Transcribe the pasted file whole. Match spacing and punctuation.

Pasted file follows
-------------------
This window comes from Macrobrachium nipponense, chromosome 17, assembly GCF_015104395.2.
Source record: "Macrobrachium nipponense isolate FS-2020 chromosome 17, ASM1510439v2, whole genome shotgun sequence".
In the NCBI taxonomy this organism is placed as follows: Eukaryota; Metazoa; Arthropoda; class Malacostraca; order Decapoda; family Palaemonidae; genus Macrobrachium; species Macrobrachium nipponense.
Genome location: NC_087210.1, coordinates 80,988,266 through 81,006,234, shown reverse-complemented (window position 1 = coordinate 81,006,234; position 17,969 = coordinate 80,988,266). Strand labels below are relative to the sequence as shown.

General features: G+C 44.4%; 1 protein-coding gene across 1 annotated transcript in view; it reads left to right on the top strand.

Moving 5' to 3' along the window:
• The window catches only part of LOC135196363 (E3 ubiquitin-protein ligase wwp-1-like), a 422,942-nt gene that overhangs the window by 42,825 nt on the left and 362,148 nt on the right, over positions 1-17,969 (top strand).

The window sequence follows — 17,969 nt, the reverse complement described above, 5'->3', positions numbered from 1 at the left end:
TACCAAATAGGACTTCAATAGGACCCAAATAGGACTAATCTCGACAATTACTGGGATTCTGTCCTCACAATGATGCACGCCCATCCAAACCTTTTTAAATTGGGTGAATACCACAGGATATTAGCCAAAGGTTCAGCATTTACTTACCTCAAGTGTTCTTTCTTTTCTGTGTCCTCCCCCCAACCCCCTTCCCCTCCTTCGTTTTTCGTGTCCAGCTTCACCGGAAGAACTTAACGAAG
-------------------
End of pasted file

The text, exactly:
This window comes from Macrobrachium nipponense, chromosome 17, assembly GCF_015104395.2.
Source record: "Macrobrachium nipponense isolate FS-2020 chromosome 17, ASM1510439v2, whole genome shotgun sequence".
In the NCBI taxonomy this organism is placed as follows: Eukaryota; Metazoa; Arthropoda; class Malacostraca; order Decapoda; family Palaemonidae; genus Macrobrachium; species Macrobrachium nipponense.
Genome location: NC_087210.1, coordinates 80,988,266 through 81,006,234, shown reverse-complemented (window position 1 = coordinate 81,006,234; position 17,969 = coordinate 80,988,266). Strand labels below are relative to the sequence as shown.

General features: G+C 44.4%; 1 protein-coding gene across 1 annotated transcript in view; it reads left to right on the top strand.

Moving 5' to 3' along the window:
• The window catches only part of LOC135196363 (E3 ubiquitin-protein ligase wwp-1-like), a 422,942-nt gene that overhangs the window by 42,825 nt on the left and 362,148 nt on the right, over positions 1-17,969 (top strand).

The window sequence follows — 17,969 nt, the reverse complement described above, 5'->3', positions numbered from 1 at the left end:
TACCAAATAGGACTTCAATAGGACCCAAATAGGACTAATCTCGACAATTACTGGGATTCTGTCCTCACAATGATGCACGCCCATCCAAACCTTTTTAAATTGGGTGAATACCACAGGATATTAGCCAAAGGTTCAGCATTTACTTACCTCAAGTGTTCTTTCTTTTCTGTGTCCTCCCCCCAACCCCCTTCCCCTCCTTCGTTTTTCGTGTCCAGCTTCACCGGAAGAACTTAACGAAG